A federal judge has allowed part of a wrongful death lawsuit to move forward, filed on behalf of a transgender woman who died in a struggle with Berkeley police in 2013.
Kayla Moore's family sued the city and eight Berkeley police officers for causing Moore's death by using excessive force and not taking Moore's paranoid schizophrenia into account when attempting to take her into custody.
U.S. District Judge Charles Breyer dismissed the excessive force complaint but is allowing a claim to go before a jury that officers violated the Americans with Disabilities Act by failing to account for Moore's mental illness. Berkeley was asking the judge to dismiss the entire lawsuit based on lack of evidence.
"[Moore's family] claims that the officers killed Moore by using excessive force. As an initial matter, the officers argue that there is no evidence they caused Moore’s death, and so there can be no claim for excessive force. They are wrong," Breyer wrote in his order, which cites another landmark case he presided over that applied the ADA to police use-of-force cases.
Kayla Moore's roommate called police on Feb. 12, 2013, to tell them that Moore was on drugs, in the midst of a psychotic episode and needed to be hospitalized. Moore had a history of paranoid schizophrenia and drug use and had previously been taken into protective custody for mental evaluation several times, according to Breyer's order and other filings in the case.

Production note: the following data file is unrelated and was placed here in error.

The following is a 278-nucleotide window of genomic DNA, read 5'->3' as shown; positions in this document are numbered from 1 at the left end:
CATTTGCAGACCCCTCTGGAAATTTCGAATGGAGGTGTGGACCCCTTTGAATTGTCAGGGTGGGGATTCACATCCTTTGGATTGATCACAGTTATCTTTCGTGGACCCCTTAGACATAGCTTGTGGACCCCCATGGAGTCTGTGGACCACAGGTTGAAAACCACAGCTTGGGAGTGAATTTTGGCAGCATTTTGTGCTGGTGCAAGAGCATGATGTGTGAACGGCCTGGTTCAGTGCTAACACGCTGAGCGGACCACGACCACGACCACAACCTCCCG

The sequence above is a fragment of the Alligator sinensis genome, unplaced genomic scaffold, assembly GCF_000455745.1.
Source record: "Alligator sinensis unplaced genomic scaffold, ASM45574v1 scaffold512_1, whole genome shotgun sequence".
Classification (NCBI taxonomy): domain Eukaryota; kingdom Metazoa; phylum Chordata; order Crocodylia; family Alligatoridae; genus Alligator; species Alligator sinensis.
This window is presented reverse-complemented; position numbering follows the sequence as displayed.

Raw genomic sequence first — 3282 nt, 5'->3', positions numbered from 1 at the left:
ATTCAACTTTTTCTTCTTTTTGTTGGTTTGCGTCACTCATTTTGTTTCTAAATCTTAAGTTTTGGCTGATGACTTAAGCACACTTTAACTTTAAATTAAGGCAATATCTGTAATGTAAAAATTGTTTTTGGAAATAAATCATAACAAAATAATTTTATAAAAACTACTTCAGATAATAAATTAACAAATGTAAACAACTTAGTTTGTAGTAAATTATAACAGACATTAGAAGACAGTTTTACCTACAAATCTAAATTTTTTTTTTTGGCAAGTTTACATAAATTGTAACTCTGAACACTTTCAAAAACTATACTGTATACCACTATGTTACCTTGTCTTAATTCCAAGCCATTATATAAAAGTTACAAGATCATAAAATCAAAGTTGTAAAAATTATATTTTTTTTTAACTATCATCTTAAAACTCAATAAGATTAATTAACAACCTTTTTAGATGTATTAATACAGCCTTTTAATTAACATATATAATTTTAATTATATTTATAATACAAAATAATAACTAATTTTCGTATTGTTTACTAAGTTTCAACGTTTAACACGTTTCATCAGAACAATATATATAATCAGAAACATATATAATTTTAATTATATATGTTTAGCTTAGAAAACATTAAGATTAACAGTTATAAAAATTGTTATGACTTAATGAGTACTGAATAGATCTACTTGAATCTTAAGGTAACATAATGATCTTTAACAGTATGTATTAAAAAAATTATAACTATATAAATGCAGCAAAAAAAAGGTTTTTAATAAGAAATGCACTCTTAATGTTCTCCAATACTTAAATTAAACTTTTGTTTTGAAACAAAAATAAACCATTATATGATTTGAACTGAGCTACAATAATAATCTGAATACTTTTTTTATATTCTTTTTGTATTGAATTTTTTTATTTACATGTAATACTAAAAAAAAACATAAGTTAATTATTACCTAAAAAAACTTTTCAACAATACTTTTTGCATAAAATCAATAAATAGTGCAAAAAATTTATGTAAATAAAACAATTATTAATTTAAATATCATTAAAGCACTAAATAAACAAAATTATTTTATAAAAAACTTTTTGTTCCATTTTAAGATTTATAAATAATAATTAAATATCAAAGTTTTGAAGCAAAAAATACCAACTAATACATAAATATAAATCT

Moore's initial conversation with Officer Gwendolyn Brown was cordial, but it didn't make sense.
"Unable to grasp the situation, Moore rambled about 'dinosaurs' and being followed by 'the FBI,' " Breyer wrote in his order. "They kept talking but Officer Brown could not get Moore 'back on track.' Moore’s demeanor switched from bubbly to paranoid to angry to fearful and back again. After 15-20 minutes, Officer Brown decided to take Moore into custody."
But the 350-pound Moore struggled, and several officers ended up on top of her to restrain her. During the struggle, Moore stopped breathing and was later pronounced dead.
The Alameda County Coroner's Bureau found that Moore died of “acute combined drug intoxication with a contribution from morbid obesity and intrinsic cardiovascular disease." However, Dr. Werner Spitz, a medical expert hired by the plaintiffs, found that Moore did not have enough drugs in her system to cause her death and she likely died because of oxygen deprivation caused by the officers compressing her chest.
"The whole point of independent medical analysis -- whether from the coroner, Dr. Spitz or another qualified expert -- is to test whether the officers’ account can be believed," Breyer wrote. "And it matters all the more in cases pitting the word of the police against the silence of the dead. This is such a case."
While Breyer dismissed the claim of excessive force, he did not dismiss the family's argument that police failed to reasonably accommodate Moore's mental illness during the arrest, which would violate the ADA.
The city argued in court filings that Moore's drug use precluded her definition as a person with a disability under the ADA, and even if that failed, Brown's 15-to-20-minute conversation with Moore was an attempt to accommodate her disability. Finally, the city argued that plaintiffs failed in their burden to identify an appropriate accommodation.
"Plaintiff could have ... easily argued that following their training -- which presumably counsels against going 'hands-on' with people terrified that 'the FBI' is after them -- would be accommodation enough," Breyer wrote. "A reasonable jury could agree."
Read Breyer's order below.